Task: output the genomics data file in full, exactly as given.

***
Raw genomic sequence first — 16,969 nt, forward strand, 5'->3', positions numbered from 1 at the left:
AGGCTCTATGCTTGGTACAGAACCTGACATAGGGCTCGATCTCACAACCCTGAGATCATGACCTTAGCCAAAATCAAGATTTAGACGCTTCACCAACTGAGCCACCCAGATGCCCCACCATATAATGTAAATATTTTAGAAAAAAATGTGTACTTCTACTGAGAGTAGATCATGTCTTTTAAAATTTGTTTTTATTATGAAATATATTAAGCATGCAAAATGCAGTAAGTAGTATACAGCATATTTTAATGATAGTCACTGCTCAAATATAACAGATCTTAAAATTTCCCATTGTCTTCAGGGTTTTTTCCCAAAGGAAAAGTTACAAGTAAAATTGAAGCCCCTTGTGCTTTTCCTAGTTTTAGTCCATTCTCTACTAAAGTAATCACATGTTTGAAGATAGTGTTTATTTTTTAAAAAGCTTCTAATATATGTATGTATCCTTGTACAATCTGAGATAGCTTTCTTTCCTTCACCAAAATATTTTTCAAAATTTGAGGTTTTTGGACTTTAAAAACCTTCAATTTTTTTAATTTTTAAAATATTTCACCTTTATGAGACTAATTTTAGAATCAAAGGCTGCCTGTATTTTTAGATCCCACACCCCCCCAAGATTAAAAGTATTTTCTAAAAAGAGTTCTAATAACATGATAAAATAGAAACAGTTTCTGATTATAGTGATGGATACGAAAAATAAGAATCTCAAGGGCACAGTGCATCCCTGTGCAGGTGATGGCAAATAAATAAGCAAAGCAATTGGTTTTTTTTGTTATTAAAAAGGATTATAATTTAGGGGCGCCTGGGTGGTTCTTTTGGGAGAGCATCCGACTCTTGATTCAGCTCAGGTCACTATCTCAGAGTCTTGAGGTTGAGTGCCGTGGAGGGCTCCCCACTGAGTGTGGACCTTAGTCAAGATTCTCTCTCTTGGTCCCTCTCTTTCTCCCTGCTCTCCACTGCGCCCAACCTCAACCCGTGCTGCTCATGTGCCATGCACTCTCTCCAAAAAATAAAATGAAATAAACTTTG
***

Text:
Raw genomic sequence first — 16,969 nt, forward strand, 5'->3', positions numbered from 1 at the left:
AGGCTCTATGCTTGGTACAGAACCTGACATAGGGCTCGATCTCACAACCCTGAGATCATGACCTTAGCCAAAATCAAGATTTAGACGCTTCACCAACTGAGCCACCCAGATGCCCCACCATATAATGTAAATATTTTAGAAAAAAATGTGTACTTCTACTGAGAGTAGATCATGTCTTTTAAAATTTGTTTTTATTATGAAATATATTAAGCATGCAAAATGCAGTAAGTAGTATACAGCATATTTTAATGATAGTCACTGCTCAAATATAACAGATCTTAAAATTTCCCATTGTCTTCAGGGTTTTTTCCCAAAGGAAAAGTTACAAGTAAAATTGAAGCCCCTTGTGCTTTTCCTAGTTTTAGTCCATTCTCTACTAAAGTAATCACATGTTTGAAGATAGTGTTTATTTTTTAAAAAGCTTCTAATATATGTATGTATCCTTGTACAATCTGAGATAGCTTTCTTTCCTTCACCAAAATATTTTTCAAAATTTGAGGTTTTTGGACTTTAAAAACCTTCAATTTTTTTAATTTTTAAAATATTTCACCTTTATGAGACTAATTTTAGAATCAAAGGCTGCCTGTATTTTTAGATCCCACACCCCCCCAAGATTAAAAGTATTTTCTAAAAAGAGTTCTAATAACATGATAAAATAGAAACAGTTTCTGATTATAGTGATGGATACGAAAAATAAGAATCTCAAGGGCACAGTGCATCCCTGTGCAGGTGATGGCAAATAAATAAGCAAAGCAATTGGTTTTTTTTGTTATTAAAAAGGATTATAATTTAGGGGCGCCTGGGTGGTTCTTTTGGGAGAGCATCCGACTCTTGATTCAGCTCAGGTCACTATCTCAGAGTCTTGAGGTTGAGTGCCGTGGAGGGCTCCCCACTGAGTGTGGACCTTAGTCAAGATTCTCTCTCTTGGTCCCTCTCTTTCTCCCTGCTCTCCACTGCGCCCAACCTCAACCCGTGCTGCTCATGTGCCATGCACTCTCTCCAAAAAATAAAATGAAATAAACTTTG